The second issue is how bland RollerCoaster Tycoon Adventures‘ visuals and sound design are. This is a port of a mobile game and it shows. While I did appreciate the overall cartoonish aesthetics and polygonal models, I can’t deny the fact this is a very simplistic game in terms of looks and one that doesn’t even run well to begin with. Slowdowns are rampant and the overall performance takes a nose dive whenever the map starts to get filled with rides and decorations. The soundtrack is very forgettable as well. The best thing that can be said about it is that it’s there to remind you that you’re not playing RollerCoaster Tycoon Adventures on mute. Finally, the game also suffers from some excruciatingly long loading times.

The main saving grace, as well as main selling point of RollerCoaster Tycoon Adventures, is its rollercoaster design tool. Despite the game’s overall simplicity and lack of depth, designing coasters is by far its deepest mechanic, as well as its easiest. All you need to do is either draw out the coaster with your finger or the the left analog stick and then decide the height of the support beams as well as the inclusion of jumps, loops, etc. I mostly stuck to using an actual controller, but I appreciate how the one interesting gameplay element from the mobile game, touchscreen support, has been left intact.

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That’s some messed up feng shui.

RollerCoaster Tycoon Adventures lacks depth and optimization, but it does succeed at providing a decent amount of fun on-the-go. This is definitely NOT a true successor to the classic RollerCoaster Tycoon games. If that’s what you’re looking for, you’re better off just re-buying them for dirt cheap on a Steam sale. Weirdly enough, if you’re looking for a true successor to the simpler Sim Theme Park games, RollerCoaster Tycoon Adventures might actually be the game for you, or at the very least, a decent stopgap until EA decides to revive it. As a free-to-play mobile title, most likely.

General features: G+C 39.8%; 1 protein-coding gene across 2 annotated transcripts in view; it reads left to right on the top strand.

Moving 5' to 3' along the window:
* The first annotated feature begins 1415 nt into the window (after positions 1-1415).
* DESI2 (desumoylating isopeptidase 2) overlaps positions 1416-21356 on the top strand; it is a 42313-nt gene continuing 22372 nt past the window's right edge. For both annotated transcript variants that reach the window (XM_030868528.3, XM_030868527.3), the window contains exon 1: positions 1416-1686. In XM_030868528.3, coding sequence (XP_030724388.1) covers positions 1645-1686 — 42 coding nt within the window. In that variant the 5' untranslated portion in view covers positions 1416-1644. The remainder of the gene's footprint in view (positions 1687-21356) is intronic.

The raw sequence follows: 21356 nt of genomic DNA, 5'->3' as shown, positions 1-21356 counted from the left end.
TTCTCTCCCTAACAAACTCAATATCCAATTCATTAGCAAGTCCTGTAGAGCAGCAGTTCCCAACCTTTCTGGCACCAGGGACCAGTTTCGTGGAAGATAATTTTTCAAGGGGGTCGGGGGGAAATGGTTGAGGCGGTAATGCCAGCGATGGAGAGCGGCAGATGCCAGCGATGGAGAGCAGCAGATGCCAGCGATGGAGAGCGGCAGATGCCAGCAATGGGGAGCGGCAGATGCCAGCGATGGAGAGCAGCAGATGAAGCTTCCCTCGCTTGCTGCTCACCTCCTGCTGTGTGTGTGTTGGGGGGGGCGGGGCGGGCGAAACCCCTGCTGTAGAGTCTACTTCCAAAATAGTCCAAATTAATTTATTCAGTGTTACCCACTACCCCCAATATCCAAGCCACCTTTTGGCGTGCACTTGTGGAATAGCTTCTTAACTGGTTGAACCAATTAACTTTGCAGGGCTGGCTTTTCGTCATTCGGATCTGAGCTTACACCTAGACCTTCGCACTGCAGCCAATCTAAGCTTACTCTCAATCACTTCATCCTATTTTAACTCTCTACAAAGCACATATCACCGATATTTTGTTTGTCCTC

Graphics: 5.5

While I appreciate the less serious and more vibrant visual style this game features, its framerate goes down the rabbit hole once you fill up your park with too many rides and attractions.

Gameplay: 7.5

Even though the game does feature touchscreen controls (it originated in smartphones, after all), controlling it with the joycons and Pro Controller felt a lot more precise and comfortable.

Sound: 5.0

RollerCoaster Tycoon Adventures features that typical blasé soundtrack that has the sole function of reminding you that you’re not playing the game on mute.

Fun Factor: 6.5

RollerCoaster Tycoon Adventures is less of a simulator and more of a simplified ride building title. If you’re looking for a game like its predecessors, it’s not for you. If you’re looking to the closest thing you’ll ever find to a new Sim Theme Park game, however, this title is worth it, oddly enough.

Final Verdict: 6.5

RollerCoaster Tycoon Adventures is available now on Nintendo Switch.
Reviewed on Switch.
A copy of RollerCoaster Tycoon Adventures was provided by the publisher.